In an historic moment for the child fostering sector - and urged on by the Labour Shadow Chancellor John McDonnell MP - foster care workers have voted to unionise and launch their own branch of the Independent Workers' Union of Great Britain Union (IWGB). The decision was taken at a packed meeting of foster care workers at Parliament on Monday 19th September.
If, on Saturday, Jeremy Corbyn is re-elected as the Leader of the Opposition, it will confirm that Labour's grassroots are completely at odds not just with their MPs but, more importantly, with the voting public. It's a position that can only end in defeat. So how did we get here and what lessons are there for all of us in politics?
On the day UKIP finally chose its new leader to replace Nigel Farage, an unprecedented thunderstorm hit Britain. Not the thunderstorm that dumped almost half a month's rain in the east, south and south-east of England within hours.
What seems certain above all is the need to get this election over with, and to move on with a massively renewed mandate for our leader. And then - it will be time for top down reform and the redefinition of the party in the image of Corbyn and McDonnell. Having seen the desperate determination of the enemy within, and the lengths to which they will go - nothing less than a ruthless removal of such elements will now do.
But as thousands gather to show solidarity again today, the reality is that progress has been far too slow. Political leaders here and abroad just aren't facing up to the scale of the international problem. Urgent action is needed. Faced with the biggest humanitarian crisis since the Second World War, Governments and nations across the globe have done far too little to help.
All in all, the Shadow Chancellor John McDonnell was, for me, the clear victor of this so-called 'debate'. I must commend him for not stooping to Soubry's level of petty insults, for rising above Campbell's spin and for consistently trying to drive home the messages and policies of a Labour government under Corbyn with the passion and strength of an electable party leadership team.
I piled into his autobiography over the past week looking to get to the heart of the mystery of the tiny dancer David Cameron loathed above all others, but honestly juicy details of life in Westminster are few and far between... Here are some of my favourite bits.
Even if you look beyond the hypocrisy of the situation - Corbyn, once a notorious backbench rebel, is now demanding backbench loyalty - the situation is deeply disturbing. The party of tolerance is becoming the nasty party, and that's not good for anyone.
In 2014, when talk of foodbanks had reached fever pitch for all the wrong reasons, I decided my Saturday mornings would be best spent helping out at my local one. But I wasn't prepared for the overwhelming reality.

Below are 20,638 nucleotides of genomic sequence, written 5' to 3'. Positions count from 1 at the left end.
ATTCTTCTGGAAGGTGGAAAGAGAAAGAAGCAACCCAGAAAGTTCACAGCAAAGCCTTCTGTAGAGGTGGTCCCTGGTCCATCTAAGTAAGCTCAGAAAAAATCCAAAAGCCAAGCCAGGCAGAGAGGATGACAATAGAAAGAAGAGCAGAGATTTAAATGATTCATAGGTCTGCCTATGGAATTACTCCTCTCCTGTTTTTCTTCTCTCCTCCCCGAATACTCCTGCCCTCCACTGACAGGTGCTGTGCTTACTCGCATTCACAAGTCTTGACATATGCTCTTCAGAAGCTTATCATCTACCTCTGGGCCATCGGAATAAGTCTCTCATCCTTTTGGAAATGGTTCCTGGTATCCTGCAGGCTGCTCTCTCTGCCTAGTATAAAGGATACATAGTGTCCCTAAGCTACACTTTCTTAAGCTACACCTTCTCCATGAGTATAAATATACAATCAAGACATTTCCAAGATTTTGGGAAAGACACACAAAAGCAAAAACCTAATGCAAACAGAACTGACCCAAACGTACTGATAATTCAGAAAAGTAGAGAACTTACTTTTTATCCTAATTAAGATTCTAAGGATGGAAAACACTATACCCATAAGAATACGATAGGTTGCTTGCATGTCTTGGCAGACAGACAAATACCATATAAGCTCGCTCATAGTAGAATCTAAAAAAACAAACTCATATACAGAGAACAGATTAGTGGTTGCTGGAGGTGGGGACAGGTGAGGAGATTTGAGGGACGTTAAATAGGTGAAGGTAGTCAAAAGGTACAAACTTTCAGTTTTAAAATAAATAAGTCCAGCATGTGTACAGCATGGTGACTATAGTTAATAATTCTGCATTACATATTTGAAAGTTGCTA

The problem with the Labour Party right now is not that it has a problem, but that it doesn't know what that problem is.
The Government has initiated 44 Sustainability and Transformation Plans (STPs) for the NHS in England. Under this innocuous-sounding title lies a major threat the continued existence of the NHS... The effects will be equally devastating, with the closure of beds, of key units including paediatric, maternity and cardiovascular and of whole A&E departments which are now bearing the brunt of the cuts elsewhere in the NHS. Entire hospitals will close in The Black Country and in Leicestershire, while many others including Cheshire and Merseyside will have 'fewer beds'. The plans are based on wilful self-delusion.
The renewable, decentralised energy future described in Corbyn's manifesto was once considered a pipedream, but it is now the mainstream view of where we are headed, endorsed by establishment voices from the National Infrastructure Commission to the National Grid to Energy UK - the trade body that represents the interests of the Big Six. But to realise this future in a way that citizens and consumers will accept and welcome, Governments need to do much more...
The proposals published today by the commission are based on an electoral register with a two million gaping hole. By using the electoral register as of 1 December 2015 the review will discount the two million people who signed up to have their voices heard in the run-up to the EU referendum, therefore leaving them out of the constituency calculations.
Today I was deeply concerned to here about the shock expulsion of Pete Radcliff, CLP Chair for Broxtowe. In an email sent to him today he learnt he was to be expelled for 'being an active supporter of the AWL'. Now I may not know him personally, I am aware of how much of a fantastic CLP Chair is and a keen Labour activist. I'm saddened by this news.
Today, we think about all the families affected by suicide, and recognise the role of those professionals and volunteers who provide care, counselling and support. We should also give some attention to people who the Courts have determined should be deprived of their freedom, because time spent in prison should not mean losing your life to suicide.
Theresa May wants to return to an outdated system where children are placed in segregated schools depending on their exam results. And the devil take the rest. She tries to hide her divisive approach by cloaking it in warm words, but however she dresses it up, this is still selection. Still winners and many more losers. Still a minority of schools classed as 'good' and the vast majority publicly branded as 'bad'.